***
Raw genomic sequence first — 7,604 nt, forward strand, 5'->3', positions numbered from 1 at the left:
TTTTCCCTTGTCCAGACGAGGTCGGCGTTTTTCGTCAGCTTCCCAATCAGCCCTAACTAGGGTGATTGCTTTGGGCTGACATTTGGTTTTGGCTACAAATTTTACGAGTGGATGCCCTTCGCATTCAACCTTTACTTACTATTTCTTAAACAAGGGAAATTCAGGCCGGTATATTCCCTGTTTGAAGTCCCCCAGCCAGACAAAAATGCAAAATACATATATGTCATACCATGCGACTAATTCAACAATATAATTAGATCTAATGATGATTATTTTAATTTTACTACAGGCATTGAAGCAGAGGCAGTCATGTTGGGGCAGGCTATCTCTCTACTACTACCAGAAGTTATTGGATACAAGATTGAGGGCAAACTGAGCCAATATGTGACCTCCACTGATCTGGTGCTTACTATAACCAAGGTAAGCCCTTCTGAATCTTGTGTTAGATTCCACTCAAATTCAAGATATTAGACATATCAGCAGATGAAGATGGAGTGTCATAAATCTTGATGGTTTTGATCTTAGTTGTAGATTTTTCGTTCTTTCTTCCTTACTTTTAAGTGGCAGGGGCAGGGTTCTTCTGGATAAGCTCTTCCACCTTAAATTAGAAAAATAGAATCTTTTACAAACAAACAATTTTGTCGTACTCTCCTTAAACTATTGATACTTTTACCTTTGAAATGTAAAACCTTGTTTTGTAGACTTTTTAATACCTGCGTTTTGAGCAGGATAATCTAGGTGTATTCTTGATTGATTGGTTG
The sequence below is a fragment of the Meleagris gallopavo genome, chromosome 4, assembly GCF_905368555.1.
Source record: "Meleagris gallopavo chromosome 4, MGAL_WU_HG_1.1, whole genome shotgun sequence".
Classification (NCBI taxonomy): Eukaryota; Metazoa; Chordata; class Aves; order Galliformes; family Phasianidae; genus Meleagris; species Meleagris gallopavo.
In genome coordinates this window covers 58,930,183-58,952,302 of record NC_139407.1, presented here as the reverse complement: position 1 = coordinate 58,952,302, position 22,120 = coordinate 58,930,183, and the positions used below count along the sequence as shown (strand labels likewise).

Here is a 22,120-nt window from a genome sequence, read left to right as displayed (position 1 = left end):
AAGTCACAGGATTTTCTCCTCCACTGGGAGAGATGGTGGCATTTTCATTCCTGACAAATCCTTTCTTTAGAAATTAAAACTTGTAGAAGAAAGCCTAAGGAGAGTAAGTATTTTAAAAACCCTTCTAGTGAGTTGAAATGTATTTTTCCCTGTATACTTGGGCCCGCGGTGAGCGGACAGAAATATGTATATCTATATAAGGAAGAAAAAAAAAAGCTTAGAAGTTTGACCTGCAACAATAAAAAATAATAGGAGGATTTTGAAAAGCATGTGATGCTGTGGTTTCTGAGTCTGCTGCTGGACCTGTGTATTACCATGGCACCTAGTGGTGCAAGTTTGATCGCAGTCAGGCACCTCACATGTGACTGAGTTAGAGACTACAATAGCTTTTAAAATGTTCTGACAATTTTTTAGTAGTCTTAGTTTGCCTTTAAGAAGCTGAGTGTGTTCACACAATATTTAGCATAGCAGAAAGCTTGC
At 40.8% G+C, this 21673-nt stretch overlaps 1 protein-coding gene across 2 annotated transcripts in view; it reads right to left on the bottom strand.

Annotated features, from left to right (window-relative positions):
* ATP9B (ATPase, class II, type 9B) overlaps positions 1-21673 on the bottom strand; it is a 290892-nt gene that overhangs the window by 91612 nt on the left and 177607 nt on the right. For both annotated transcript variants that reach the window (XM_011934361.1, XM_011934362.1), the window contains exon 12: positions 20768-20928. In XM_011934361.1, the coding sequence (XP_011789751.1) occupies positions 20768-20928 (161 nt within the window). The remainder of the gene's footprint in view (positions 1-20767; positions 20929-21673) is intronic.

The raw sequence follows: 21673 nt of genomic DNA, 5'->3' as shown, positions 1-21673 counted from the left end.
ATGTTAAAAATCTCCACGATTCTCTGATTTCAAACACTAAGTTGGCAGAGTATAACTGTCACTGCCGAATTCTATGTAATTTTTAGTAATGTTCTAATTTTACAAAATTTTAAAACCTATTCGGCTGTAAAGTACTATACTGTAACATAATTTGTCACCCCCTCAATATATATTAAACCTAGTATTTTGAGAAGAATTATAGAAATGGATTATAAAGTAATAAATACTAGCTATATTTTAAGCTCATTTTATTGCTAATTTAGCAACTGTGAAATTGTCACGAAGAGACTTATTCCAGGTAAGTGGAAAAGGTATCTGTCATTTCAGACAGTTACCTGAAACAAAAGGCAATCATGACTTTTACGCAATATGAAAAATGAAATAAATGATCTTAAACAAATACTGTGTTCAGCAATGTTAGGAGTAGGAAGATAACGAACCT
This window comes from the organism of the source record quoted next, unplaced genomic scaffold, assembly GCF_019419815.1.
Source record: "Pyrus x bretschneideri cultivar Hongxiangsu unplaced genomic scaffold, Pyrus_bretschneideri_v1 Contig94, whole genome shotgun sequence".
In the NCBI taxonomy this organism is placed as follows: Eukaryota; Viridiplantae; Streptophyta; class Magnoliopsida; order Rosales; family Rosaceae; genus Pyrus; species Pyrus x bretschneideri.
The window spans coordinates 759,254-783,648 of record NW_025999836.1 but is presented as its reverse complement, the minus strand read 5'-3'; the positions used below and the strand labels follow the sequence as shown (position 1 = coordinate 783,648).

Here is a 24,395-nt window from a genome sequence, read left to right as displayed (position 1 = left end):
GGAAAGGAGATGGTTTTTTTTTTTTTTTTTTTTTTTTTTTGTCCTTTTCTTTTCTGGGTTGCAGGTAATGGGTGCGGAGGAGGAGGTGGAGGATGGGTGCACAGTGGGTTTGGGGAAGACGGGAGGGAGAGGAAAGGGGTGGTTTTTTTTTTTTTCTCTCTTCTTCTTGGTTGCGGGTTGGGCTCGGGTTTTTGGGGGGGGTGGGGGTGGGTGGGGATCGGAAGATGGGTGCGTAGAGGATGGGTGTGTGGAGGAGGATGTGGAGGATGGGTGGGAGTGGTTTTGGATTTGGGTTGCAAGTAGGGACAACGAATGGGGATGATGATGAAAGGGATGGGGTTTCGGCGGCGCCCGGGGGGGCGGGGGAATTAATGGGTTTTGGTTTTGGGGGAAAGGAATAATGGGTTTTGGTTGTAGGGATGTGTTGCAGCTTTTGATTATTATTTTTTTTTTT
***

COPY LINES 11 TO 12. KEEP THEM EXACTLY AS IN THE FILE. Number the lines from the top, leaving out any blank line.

* ATP9B (ATPase, class II, type 9B) overlaps positions 1-21673 on the bottom strand; it is a 290892-nt gene that overhangs the window by 91612 nt on the left and 177607 nt on the right. For both annotated transcript variants that reach the window (XM_011934361.1, XM_011934362.1), the window contains exon 12: positions 20768-20928. In XM_011934361.1, the coding sequence (XP_011789751.1) occupies positions 20768-20928 (161 nt within the window). The remainder of the gene's footprint in view (positions 1-20767; positions 20929-21673) is intronic.

The raw sequence follows: 21673 nt of genomic DNA, 5'->3' as shown, positions 1-21673 counted from the left end.